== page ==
By Carol Hassell, 2011 Conference Presenter

Organizations are investing millions of dollars in leadership development. Too often, this investment goes unmeasured as it is viewed as too soft to quantify in terms of return on investment. Come learn how one of the world’s largest utility companies, National Grid, designed and then deployed a measurement strategy from smile sheets all the way to business impact and optimization. We will share lessons learned and will demonstrate the value of measuring “to improve,” not just “to prove.”

Background
National Grid, with operations in the U.S. Northeast and the United Kingdom, has the ambitious goal of being the foremost international electricity and gas company. This includes a commitment to being an innovative leader in energy management. To live up to this vision and meet the company’s ambitious goals, National Grid recognized the need to engage leaders at all levels to help drive change throughout the organization. A cornerstone of this initiative is a three-tier leadership development strategy for senior, mid-, and first-level supervisors. The six-unit Foundations of Leadership (FoL) reaches the largest audience–those nearly 3,000 first-level leaders who are charged with driving change from the front line.

With units staggered over 15 months, FoL covers such topics as: Safety Leadership, How National Grid Makes Money, Situational Leadership, Emotional Intelligence, Performance Management, Leading a Union Workforce, Inclusive Leadership, and Problem Solving. Units are a combination of instructor-led, e-learning, and experiential and relationship-based training. To further support learning back on the job, a Manager’s Support Workshop (MSW) is offered to attendees’ managers.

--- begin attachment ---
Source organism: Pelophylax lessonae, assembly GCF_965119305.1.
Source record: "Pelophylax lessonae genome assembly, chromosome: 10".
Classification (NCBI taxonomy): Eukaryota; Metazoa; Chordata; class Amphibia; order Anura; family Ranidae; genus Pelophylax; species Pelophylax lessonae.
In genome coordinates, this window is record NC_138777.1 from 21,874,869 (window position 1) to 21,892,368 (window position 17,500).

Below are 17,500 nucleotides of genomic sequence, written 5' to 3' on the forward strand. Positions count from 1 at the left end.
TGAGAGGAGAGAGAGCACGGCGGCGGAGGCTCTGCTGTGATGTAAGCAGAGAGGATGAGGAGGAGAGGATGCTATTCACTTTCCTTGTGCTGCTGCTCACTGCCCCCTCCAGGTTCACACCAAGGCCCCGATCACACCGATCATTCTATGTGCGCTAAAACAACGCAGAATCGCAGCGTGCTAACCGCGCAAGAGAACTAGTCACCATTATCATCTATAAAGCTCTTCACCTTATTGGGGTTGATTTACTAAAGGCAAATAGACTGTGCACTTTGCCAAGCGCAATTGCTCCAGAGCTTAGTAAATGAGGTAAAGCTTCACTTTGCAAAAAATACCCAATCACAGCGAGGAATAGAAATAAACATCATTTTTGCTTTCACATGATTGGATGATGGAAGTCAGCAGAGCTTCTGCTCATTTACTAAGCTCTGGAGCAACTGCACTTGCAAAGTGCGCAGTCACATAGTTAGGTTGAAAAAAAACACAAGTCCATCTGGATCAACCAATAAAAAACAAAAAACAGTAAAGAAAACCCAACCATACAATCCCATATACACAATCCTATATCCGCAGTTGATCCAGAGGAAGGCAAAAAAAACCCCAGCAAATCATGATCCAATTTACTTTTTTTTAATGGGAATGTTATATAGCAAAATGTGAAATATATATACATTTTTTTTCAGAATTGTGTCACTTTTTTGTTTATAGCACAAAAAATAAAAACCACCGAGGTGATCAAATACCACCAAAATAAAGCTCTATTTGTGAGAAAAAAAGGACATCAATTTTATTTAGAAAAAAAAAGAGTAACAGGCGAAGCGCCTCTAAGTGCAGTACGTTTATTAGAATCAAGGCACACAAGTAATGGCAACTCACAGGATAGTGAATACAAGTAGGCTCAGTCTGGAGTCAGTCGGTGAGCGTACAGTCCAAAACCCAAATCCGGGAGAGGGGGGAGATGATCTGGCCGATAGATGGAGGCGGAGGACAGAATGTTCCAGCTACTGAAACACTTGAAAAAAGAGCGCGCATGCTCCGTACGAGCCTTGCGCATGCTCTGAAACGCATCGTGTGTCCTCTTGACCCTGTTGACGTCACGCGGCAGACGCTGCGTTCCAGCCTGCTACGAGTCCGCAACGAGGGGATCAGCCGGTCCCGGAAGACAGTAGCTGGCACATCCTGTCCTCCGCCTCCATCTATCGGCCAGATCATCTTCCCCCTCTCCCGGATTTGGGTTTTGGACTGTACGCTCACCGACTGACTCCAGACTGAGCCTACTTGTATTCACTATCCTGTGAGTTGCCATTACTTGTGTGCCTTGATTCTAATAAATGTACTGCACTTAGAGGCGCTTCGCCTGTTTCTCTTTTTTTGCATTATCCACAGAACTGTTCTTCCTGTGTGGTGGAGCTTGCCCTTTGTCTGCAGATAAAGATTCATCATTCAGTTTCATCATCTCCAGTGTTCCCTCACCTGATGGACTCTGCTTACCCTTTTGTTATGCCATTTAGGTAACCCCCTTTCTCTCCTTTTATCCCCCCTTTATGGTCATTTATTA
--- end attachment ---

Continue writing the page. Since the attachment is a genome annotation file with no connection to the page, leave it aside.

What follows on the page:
The Drive for Continuous Improvement
FoL deployment is scheduled through 2013. As with any large initiative, it is expected that midcourse corrections will be needed. It is imperative for National Grid’s Professional Learning & Development department to have a measurement strategy that will provide feedback into student reaction, applicability of content, learning transfer, and business impact. Such insights should be segmented by various student demographics to enable fine-tuning and optimization of future deployment. National Grid is also keenly interested in understanding the role of MSW and the attendee’s manager in the adoption of what was learned.

To answer these questions, the measurement strategy includes standardized Level 1 feedback, a Level 3 application survey that collects student and manager input regarding learning transfer, and a business impact study that considers attendees’ impact on business metrics. These evaluations are currently under way. Findings will be presented in April 2011 at THE Performance Improvement Conference where National Grid will share its measurement journey and how it used qualitative and quantitative methods to evaluate and improve the effectiveness of Foundations of Leadership.

Carol is one of the 100+ presenters sharing their knowledge and expertise at THE Performance Improvement Conference 2011, April 10-13, in Orlando, Florida. If you would like to learn more, you may attend her 60-minute presentation, “Measuring the Impact of Leadership Development.”

Caroll HassellAbout the Author
Carol Hassell has over 20 years of human resources experience, ranging from nuclear training, performance management, succession planning, and HR business partner. Carol is currently a member of National Grid’s Global Professional Development Team. She is passionate about helping others succeed and creating an environment for learning for all levels in organizations.